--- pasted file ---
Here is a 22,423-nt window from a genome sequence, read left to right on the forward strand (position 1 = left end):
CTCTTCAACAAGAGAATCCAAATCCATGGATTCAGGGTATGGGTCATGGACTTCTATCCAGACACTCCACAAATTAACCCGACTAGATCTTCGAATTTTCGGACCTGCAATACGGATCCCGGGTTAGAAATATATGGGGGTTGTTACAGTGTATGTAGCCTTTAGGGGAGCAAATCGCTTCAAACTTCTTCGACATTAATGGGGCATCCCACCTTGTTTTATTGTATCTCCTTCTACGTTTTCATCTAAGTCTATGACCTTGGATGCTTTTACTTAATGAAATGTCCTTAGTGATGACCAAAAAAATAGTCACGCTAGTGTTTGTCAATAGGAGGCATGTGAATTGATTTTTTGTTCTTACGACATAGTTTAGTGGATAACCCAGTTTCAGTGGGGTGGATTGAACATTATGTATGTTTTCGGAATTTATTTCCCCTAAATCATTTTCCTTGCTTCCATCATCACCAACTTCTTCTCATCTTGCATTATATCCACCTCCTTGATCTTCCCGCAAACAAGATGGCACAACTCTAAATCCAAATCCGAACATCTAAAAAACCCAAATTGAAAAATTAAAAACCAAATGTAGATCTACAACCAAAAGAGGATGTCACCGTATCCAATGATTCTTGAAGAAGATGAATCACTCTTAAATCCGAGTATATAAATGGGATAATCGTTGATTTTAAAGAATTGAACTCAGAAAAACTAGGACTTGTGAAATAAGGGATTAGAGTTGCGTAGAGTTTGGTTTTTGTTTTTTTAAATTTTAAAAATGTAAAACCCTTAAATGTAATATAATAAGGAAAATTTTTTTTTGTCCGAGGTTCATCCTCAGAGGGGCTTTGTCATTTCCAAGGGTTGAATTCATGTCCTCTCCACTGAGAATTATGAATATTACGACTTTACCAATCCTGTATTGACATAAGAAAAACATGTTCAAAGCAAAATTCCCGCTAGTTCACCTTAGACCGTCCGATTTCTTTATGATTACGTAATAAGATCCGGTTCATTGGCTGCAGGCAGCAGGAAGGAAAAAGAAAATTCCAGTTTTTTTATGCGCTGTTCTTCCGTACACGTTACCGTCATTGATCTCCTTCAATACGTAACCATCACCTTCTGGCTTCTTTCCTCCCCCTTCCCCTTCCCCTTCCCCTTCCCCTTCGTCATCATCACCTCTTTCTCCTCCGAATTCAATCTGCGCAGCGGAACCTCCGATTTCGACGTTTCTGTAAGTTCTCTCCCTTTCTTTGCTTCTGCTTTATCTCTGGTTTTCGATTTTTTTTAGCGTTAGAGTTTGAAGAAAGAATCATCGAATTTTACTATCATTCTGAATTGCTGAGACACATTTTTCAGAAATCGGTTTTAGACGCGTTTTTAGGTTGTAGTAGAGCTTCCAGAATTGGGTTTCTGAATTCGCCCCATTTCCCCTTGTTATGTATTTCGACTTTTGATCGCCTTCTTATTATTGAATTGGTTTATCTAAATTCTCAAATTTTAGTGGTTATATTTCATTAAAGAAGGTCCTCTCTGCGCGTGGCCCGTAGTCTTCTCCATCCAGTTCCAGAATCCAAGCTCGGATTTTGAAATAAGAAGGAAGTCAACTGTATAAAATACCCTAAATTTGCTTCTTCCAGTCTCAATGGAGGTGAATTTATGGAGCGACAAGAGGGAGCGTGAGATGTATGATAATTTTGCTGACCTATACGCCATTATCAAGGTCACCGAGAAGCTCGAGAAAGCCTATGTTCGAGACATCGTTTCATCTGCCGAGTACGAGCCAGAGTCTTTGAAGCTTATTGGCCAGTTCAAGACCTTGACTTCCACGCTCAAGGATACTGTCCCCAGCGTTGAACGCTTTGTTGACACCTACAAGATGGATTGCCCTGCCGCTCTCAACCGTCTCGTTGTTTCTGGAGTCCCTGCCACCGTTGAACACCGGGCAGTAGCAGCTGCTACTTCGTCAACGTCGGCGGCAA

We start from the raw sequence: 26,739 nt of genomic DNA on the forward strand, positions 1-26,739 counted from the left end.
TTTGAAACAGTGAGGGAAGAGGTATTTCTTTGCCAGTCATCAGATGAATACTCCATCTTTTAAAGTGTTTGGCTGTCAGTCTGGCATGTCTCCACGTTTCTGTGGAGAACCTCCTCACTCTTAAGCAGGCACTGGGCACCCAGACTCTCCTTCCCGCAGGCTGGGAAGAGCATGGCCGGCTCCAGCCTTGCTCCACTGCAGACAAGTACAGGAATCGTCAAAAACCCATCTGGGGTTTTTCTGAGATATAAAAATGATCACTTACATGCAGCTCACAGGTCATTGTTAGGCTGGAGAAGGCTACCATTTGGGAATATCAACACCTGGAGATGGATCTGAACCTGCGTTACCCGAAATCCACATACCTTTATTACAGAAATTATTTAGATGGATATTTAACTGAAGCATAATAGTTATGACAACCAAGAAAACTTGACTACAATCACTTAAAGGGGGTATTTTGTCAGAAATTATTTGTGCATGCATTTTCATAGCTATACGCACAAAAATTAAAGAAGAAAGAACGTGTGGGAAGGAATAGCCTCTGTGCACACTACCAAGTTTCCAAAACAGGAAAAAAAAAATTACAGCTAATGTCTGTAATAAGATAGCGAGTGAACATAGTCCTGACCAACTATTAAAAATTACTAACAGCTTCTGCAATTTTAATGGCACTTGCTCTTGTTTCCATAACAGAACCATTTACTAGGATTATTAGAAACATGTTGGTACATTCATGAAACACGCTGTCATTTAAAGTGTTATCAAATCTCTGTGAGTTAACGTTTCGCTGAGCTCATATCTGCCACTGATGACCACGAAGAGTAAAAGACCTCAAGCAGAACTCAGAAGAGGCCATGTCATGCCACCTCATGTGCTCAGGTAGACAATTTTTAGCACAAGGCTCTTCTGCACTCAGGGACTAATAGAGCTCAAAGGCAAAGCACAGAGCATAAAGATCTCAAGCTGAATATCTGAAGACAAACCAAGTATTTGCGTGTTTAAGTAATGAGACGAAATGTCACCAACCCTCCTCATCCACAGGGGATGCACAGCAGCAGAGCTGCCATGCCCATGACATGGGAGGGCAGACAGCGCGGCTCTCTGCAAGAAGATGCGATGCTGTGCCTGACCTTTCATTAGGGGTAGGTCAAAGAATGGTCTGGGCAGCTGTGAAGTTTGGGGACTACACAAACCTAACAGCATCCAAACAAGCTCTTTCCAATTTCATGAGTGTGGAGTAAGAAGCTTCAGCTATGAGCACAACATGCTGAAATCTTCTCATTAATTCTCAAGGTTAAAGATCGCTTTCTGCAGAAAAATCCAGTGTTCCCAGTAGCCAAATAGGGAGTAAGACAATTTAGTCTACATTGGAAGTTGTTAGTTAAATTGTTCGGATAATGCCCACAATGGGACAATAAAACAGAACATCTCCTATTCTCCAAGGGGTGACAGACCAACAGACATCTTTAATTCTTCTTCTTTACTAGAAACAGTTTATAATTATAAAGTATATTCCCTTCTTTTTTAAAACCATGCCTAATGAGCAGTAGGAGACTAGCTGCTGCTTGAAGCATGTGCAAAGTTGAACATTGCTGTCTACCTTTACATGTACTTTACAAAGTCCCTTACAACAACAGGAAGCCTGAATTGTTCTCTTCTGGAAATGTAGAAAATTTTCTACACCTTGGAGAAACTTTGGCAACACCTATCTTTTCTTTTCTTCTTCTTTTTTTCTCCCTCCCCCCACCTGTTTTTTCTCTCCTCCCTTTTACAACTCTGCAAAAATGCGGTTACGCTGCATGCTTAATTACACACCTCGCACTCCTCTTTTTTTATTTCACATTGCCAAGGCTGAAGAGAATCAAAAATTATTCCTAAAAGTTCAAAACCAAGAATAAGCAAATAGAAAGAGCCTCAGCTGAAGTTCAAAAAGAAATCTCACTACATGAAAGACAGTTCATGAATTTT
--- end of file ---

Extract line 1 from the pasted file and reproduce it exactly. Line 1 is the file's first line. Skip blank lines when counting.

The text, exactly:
Here is a 22,423-nt window from a genome sequence, read left to right on the forward strand (position 1 = left end):